The pomelo season has been over for a while in Taiwan. For those of you who have never eaten one you may be thinking “So what?” and even for those of you that have, many might feel bemused by my mild melancholia at the disappearance of this inelegant fruit’s presence from my fruit bowl. This parent of the grapefruit wants for some of its progeny’s elan. It lacks the eye-widening acidity that helps shift a slumbering palate to full wakefulness but a good pomelo is to a grapefruit what a fine Pessac white is to a Marlborough raised Sauvignon Blanc. Both have their place but I prefer the shimmer of the Bordeaux above the dazzle of the New Zealander.
The pomelo also represents a lesson in respecting those old adages that concern appearance being only skin deep. Some of my favourite pomelos come from Yunlin, a county on the west coast of the island. In the supermarket they sit hammocked in individual nets with a shiny gold sticker declaring their provenance, but these accoutrements fail to hide the truth; these are forlorn looking fruit, yellowed and baggy of skin with brown patches like liver spots decorating their pocked peel. For the western eye, raised on the uniformity of fresh produce, the sight of such wizened looking fruit is as anachronistic as Chianti sold in a straw covered fiasco.
Why has the pomelo not achieved the global presence afforded the grapefruit? I really don’t know but like many an Italian grape variety, perhaps pomelos are less adaptable, less willing to yield their subtle, citric bounty when dragged from their sub-tropical homelands and asked to perform similar feats of deliciousness in alien surroundings. Even if this is the case I suspect that the average western consumer lacks the patience to peel a pomelo. Of the three people that live in my house, I’m the only one willing to dedicate the fifteen minutes required to remove all the segments from their enveloping sacs of pith (although I’m not the only one willing to eat them).
So what has this got to do with wine? Well not a huge amount really apart from that my appreciation of the pomelo mirrors my appreciation of certain styles of the world’s best beverage. I’m not particularly interested in wines that try to bully me into liking them or reveal themselves completely once poured. I prefer a little more reticence and restraint in my grape juice and if I can devote a quarter of an hour to peeling a pomelo, I’m happy to wait a while whilst a wine gets its act together.
Recently I was at the launch of a new vintage of a prestigious Napa Valley red and experienced the same sense of vague disappointment that supposed ‘icon’ wines have engendered in me before. This particular wine reeked of money: vanilla and other exotic spices that spoke of the use of fine French oak, were joined by the richly ripe scent of morello cherries, blueberries, graphite and crushed rock, a heady combination that usually sends my serotonin soaring. So why didn’t I like it? Because behind that bold aromatic exterior and dense cloak of opulence lurked the exact opposite of the prosaic looking pomelo. A wine made with grapes so ripe that it was sagging under the weight of its own fecundity. The prodigious alcohol made this feel more like a curative. Something to be taken in a tumbler before bed rather than an accompaniment to an evening’s chatter with one’s beloved. Why we continue to place such value on these crude behemoths is confusing to me but perhaps the jackdaw in us all finds these ‘shiny’ wines almost impossible to ignore.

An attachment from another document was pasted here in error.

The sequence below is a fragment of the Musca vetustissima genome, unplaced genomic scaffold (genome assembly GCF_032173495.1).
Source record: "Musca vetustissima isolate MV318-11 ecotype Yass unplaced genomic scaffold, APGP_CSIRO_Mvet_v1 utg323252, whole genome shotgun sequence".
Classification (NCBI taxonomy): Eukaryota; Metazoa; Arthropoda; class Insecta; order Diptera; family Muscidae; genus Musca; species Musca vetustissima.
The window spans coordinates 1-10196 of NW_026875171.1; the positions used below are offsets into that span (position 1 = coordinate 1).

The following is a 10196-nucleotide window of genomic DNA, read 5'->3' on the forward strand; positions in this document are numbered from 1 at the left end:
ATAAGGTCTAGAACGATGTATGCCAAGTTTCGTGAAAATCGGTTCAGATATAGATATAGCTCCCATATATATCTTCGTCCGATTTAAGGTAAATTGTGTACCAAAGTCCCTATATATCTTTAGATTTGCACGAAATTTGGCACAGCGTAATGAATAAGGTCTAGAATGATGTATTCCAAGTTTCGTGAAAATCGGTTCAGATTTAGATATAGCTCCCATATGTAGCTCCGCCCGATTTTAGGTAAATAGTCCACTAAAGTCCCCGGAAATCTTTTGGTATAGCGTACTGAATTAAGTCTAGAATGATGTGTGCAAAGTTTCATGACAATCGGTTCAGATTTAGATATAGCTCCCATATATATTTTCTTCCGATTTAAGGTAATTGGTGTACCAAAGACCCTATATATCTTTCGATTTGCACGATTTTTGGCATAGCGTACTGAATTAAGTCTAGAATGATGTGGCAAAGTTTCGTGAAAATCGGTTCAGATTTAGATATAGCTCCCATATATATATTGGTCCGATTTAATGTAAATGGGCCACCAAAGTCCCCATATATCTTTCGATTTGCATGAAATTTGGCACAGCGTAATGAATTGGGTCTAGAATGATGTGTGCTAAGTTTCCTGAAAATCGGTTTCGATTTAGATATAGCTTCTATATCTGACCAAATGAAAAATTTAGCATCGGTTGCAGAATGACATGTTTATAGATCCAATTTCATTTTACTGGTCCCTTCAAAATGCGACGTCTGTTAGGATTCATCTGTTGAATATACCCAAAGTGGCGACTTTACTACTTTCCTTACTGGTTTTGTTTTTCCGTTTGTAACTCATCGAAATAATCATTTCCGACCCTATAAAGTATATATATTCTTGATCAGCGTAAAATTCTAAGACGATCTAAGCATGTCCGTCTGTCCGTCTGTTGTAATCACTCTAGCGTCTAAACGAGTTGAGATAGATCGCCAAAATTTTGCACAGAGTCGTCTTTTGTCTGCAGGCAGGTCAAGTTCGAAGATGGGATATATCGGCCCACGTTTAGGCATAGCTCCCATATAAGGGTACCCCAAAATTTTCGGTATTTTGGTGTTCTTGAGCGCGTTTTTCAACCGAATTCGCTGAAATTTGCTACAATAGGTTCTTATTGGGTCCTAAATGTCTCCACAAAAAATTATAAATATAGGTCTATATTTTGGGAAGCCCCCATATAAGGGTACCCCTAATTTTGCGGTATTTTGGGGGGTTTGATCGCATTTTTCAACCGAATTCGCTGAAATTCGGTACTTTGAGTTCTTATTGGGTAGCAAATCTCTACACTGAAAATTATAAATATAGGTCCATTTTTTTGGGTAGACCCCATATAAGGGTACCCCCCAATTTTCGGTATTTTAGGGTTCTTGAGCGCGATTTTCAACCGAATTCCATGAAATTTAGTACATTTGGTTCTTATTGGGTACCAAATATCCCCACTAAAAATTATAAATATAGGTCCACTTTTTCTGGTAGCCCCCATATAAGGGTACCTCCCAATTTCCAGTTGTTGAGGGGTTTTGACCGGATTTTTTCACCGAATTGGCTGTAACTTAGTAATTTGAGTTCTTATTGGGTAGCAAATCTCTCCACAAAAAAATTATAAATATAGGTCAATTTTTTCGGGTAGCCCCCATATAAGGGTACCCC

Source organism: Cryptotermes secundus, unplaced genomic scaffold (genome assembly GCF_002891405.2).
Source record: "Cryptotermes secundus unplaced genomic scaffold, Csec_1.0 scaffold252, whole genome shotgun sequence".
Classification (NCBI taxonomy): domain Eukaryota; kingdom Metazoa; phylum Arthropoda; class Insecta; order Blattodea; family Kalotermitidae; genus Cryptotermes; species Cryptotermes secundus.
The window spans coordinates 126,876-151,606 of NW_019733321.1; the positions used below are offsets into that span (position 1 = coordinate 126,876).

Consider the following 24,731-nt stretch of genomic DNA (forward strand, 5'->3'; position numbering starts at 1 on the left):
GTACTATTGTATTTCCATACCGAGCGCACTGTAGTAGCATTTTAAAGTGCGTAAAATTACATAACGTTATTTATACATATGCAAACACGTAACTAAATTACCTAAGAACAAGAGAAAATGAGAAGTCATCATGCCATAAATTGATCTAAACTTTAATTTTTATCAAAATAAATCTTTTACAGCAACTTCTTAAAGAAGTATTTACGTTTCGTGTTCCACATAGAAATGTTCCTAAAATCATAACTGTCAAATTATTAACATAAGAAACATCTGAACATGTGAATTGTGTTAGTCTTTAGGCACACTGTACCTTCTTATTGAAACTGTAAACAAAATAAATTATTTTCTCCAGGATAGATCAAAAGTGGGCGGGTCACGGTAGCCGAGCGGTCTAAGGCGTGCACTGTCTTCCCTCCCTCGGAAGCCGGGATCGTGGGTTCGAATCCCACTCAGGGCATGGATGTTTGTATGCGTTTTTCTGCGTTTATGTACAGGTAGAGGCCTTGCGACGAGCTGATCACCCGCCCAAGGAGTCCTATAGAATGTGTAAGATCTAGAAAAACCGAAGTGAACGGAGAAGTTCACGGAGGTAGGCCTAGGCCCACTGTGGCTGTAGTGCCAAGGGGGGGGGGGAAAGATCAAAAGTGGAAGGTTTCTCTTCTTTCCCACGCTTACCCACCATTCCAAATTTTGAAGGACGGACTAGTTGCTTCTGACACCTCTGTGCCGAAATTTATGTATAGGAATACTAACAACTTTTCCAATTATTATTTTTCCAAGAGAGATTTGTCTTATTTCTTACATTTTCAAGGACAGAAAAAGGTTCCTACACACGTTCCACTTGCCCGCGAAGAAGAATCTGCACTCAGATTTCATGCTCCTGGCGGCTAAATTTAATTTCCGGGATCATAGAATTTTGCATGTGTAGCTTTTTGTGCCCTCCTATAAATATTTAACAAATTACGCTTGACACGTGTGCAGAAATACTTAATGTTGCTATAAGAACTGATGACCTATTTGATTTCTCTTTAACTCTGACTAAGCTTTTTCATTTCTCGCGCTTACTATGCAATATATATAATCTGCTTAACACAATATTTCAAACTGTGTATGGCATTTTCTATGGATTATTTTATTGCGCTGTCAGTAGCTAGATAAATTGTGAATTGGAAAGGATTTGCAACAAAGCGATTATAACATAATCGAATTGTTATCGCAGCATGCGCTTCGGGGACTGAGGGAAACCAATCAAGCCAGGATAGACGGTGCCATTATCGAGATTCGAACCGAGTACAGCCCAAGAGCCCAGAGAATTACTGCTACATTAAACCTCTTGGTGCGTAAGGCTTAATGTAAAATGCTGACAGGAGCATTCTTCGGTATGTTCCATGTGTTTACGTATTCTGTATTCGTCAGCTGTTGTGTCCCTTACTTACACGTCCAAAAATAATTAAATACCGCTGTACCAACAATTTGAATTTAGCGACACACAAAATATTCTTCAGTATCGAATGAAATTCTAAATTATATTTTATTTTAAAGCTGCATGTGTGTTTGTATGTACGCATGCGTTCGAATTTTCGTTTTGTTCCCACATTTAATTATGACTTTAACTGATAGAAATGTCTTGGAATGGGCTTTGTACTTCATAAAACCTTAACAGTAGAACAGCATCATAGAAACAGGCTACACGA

No, I want to drink wine that has so much more to offer than simply an over-confident swagger, I want to drink wine that holds my hand, that walks me down a vaguely familiar street whilst directing my gaze at new points of interest. I want to be engaged, but sensitively so.
So what are these wines that wear their charms more lightly? Where do they come from? The answer, truthfully, is everywhere. I am yet to visit a region, never mind a country that doesn’t produce at least a few wines that beguile rather than berate. The key I believe is freshness. Good wines, whatever their age exude it, whilst bad ones, whatever their price, exclude it (and at their peril). Wine, like a good pomelo, enlivens. A wine I tasted last week, Tardieu Laurent’s Hermitage, 2012, has this trait. On first sniff it announced itself gracefully yet with authority. Perfumed and yet also slightly savoury, this had me smiling immediately. In the mouth the initial sensation was one of texture rather than taste. On swallowing there was no burn of excessive alcohol or bitterness from over-extraction, just the further unfurling of flavour. This wine had no need to shout to inform me of its existence it just spoke to me, softly but with clarity. It was alive, it exuded freshness.
As winter approaches I am yet to find something fruity to replace the pomelo sized hole in my life and the current season’s ‘mountain’ apples whilst sounding rather fine, are, well, just apples. On the other hand there is always a new wine to try and tonight I’m being considerately escorted by some rather fine boned Bourgeuil from Jacky Blot; a wine so full of youthful vigour that I’m sure consumption will actually make me look younger.
…Perhaps I expected too much. I’ve just taken a look in the bathroom mirror and unfortunately nothing has changed I’m still more pomelo than Peter Pan.
那麼，是什麼酒能夠這樣輕易地展現出自身的魅力？它們又來自何方？答案是，隨處可見。說真的，我還不曾去過一個沒能產出一、兩款令人心醉好酒的產區，甚至國家。我相信，好酒關鍵就在於新鮮度。無論酒齡為何，只要是好酒，都能展現出新鮮度；而壞的酒──不管要價多麼昂貴，則總是缺乏新鮮度。在我看來，葡萄酒就跟一顆好吃的柚子一樣，具有振奮人心的效果。上週我品嚐的2012年Tardieu Laurent’s Hermitage，便展現了這樣的特質。才初聞，我便覺得這款酒兼具優雅與莊嚴的特性，既芳香又帶了點鹹鮮風味，才聞到我已經禁不住一臉微笑。品嚐時，我最先注意到的是質地，而非滋味。即便是吞下肚，我也不覺得口中有任何高酒精所帶來的燒灼感，或過度萃取的果味，只有更多風味的展現。這不是一款需要大聲宣告其存在價值的酒，而僅是輕柔且清晰地娓娓道來，自己充滿生機的存在。